Some prediction market related news:
- The Hollywood Stock Exchange is the latest example of life imitating art imitating life. The venerable HSX, the second oldest play-money prediction market (and oldest that anyone has actually heard of) is getting real. You’ll soon be able bet real money on box office returns and deposit your winnings in First Life. The move has been a long time coming — Cantor Fitzgerald purchased HSX in 2001 with the explicit goal of converting it into a real-money exchange — but Cantor was decimated in the September 11 WTC attacks, and the road to regulatory approval has been slow. The real HSX will of course say goodbye to the virtual specialist and the opening weekend adjust, two facets of the game that make it fun to play, but that create significant amounts of (virtual) wealth out of thin air. The Cantor Gaming group is engaged in other interesting initiatives. They are taking over a sportsbook in Las Vegas and turning it into more of a derivatives exchange with live in-game betting, a step toward my dream of a geek-friendly casino. Interestingly, another company called Veriana Networks is close to launching a competing Hollywood derivatives market called the Trend Exchange.
- I’ve recently seen ads in the elevator in my building for Nadex, the new incarnation of HedgeStreet that was acquired, redesigned, and rebranded as the North American Derivatives Exchange. I haven’t checked in on the market since the rebranding — in fact I can’t remember if my HedgeStreet account transfered over. I wonder how widespread their ad campaign is and how Nadex is doing?
- Predictalot update: 50,000 people have logged in and 11,000 have made at least one prediction.* They’ve made 91,000 total predictions of 5,500 different kinds. We’ve been written up in NYTimes, VentureBeat, L’Atelier (“C’est ce que fait Yahoo!, avec Predictalot.”), and Wired. People are saying everything from “wicked fun”, “great idea”, and “love the game” to “disaster”. Either way, people care. It’s been a ton of fun and its popularity has wildly surpassed my expectations. The final four is this weekend. Then not much time to get in as many improvements as we can before the World Cup.
- If you’re not aware, there is a new prediction market mailing list that strives to be open, transparent, objective, and independent under some simple ground rules. I encourage you to join it. I abandoned the old PM list owned by John Maloney for a number of reasons. The old list clearly operates in a payola style — sponsors of Maloney’s events receive prominent billing. That might be ok, except Maloney bills his list and his events as open, non-profit affairs, yet he charges quite a bit and is evasive about financial details (actually he says he doesn’t keep records). Over the years, Maloney has asked me/Yahoo! to sponsor his events several times, occasionally berating me when the answer is no. He’s made some questionable wikipedia edits to highlight his group. Still, I’ve gone to some of his events and find that very good people go there and give interesting talks, and Maloney is very reasonable and personable face to face. My final straw came when Maloney censored me on his list for criticizing him, admittedly in a snarky way.** So I joined with Emile, Bo, Forrest, Justin, Jed, Adam, and others to start afresh.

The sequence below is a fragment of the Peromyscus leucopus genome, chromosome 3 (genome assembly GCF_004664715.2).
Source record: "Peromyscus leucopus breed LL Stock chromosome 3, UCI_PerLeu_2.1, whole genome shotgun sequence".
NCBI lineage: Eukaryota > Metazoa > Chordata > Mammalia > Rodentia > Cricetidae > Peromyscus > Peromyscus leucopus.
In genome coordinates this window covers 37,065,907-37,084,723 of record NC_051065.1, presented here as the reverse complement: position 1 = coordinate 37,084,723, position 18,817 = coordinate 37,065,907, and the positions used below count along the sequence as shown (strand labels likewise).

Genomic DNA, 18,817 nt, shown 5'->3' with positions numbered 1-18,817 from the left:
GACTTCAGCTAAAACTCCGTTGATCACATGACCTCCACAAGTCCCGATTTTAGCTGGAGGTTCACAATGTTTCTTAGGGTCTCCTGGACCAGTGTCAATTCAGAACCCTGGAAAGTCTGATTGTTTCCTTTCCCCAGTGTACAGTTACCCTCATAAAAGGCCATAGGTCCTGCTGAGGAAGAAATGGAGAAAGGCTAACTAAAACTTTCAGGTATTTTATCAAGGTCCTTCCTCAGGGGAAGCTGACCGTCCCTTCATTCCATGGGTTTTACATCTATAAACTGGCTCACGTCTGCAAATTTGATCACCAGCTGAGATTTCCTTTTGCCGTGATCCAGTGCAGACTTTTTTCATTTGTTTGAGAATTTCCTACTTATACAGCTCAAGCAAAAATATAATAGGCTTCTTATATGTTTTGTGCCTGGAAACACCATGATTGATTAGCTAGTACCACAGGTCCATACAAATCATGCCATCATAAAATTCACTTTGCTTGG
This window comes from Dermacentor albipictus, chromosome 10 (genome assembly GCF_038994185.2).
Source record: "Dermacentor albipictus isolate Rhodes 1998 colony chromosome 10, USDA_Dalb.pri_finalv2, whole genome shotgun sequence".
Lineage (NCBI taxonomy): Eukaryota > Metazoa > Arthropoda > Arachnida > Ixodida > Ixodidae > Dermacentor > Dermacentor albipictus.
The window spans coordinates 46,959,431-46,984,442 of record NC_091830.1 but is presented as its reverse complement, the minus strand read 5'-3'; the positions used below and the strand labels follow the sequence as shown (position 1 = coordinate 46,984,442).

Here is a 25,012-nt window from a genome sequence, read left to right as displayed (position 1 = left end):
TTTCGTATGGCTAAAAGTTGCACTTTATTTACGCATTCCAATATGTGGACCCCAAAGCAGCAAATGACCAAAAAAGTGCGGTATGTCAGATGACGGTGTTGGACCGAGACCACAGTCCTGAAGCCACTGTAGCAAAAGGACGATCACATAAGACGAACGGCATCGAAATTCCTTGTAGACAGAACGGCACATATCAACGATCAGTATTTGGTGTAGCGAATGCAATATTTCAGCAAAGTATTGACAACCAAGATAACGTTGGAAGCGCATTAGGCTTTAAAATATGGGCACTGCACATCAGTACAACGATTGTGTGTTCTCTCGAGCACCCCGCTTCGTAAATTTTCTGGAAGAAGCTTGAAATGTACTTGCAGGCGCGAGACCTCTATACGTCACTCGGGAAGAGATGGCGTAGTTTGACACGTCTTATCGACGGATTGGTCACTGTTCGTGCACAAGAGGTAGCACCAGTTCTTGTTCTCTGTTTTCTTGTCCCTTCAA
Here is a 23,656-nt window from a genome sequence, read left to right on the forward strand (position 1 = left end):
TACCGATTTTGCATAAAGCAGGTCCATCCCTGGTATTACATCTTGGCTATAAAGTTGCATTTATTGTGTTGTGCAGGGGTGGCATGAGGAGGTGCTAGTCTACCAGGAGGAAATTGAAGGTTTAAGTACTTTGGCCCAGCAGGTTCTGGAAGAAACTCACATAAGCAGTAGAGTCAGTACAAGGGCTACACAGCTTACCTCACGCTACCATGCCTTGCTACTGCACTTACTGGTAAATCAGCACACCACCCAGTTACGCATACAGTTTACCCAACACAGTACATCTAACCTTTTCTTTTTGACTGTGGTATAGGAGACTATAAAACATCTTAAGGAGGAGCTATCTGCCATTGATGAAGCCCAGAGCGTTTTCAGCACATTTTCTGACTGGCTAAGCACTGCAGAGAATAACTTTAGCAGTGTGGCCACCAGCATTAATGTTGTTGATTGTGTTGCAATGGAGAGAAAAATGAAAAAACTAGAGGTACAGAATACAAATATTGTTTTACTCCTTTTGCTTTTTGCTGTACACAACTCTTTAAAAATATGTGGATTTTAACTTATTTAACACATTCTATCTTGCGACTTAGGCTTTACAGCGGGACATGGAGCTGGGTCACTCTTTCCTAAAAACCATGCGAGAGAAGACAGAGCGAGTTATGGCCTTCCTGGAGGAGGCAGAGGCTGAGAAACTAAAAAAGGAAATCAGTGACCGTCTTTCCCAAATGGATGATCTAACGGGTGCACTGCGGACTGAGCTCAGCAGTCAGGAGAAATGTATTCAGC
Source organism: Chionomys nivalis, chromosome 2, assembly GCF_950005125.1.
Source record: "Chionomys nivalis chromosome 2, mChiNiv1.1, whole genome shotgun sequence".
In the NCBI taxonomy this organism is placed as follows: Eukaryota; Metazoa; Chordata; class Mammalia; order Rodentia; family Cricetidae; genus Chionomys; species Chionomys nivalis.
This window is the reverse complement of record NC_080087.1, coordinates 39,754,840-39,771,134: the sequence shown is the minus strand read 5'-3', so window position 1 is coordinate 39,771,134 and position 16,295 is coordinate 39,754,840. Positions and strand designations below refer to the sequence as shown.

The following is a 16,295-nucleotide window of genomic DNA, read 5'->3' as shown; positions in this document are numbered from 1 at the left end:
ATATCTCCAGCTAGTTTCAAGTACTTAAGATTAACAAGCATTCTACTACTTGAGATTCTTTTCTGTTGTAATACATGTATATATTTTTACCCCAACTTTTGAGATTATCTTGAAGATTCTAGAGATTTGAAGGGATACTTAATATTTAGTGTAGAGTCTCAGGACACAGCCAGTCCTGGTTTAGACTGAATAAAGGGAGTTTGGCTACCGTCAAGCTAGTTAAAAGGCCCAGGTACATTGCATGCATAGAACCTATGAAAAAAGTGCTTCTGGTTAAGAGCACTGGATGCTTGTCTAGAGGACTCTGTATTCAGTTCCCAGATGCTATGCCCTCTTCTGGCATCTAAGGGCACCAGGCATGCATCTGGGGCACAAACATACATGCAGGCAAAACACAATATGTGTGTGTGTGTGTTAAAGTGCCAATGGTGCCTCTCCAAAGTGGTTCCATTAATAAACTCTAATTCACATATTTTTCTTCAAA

- The 2010 ACM Conference on Electronic Commerce to be held June 7-11 at Harvard features at least six papers on prediction markets:
- L. Jian and R. Sami, Aggregation and Manipulation in Prediction Markets: Effects of Trading Mechanism and Information Distribution
- K. Iyer, R. Johari and C. Moallemi, Information Aggregation in Smooth Markets
- A. Othman, D. Pennock, D. Reeves and T. Sandholm, A Practical Liquidity-Sensitive Automated Market Maker
- S. Goel, D. Reeves, D. Watts and D. Pennock, Prediction Without Markets
- A. Othman and T. Sandholm, Automated Market-Making in the Large: The Gates Hillman Prediction Market
- Y. Chen and J. Wortman Vaughan, A New Understanding of Prediction Markets Via No-Regret Learning
* I believe one in five logged in users placing a prediction is actually a high conversion rate for a prediction market and a testament to our user interface design. Mike Speiser told me that Bix had a tough time converting their users — who loved to vote — into traders in their American Idol prediction market, one reason why they abandoned the experiment.
** The exchange went like this: Maloney’s assistant Jennifer Hewitt announced that “Crowdcast, the leading provider of prediction market solutions for collective forecasting” was joining Maloney’s latest event. Emile asked “leading… Based on what metric, exactly?”. Then I quipped “leading recent contributor to John Maloney”, which Maloney censored. In Maloney’s defense, the “leading provider” language actually came from Crowdcast’s own website (their meta description tag) and so it appears in the snippet when you search for “crowdcast” in Google.
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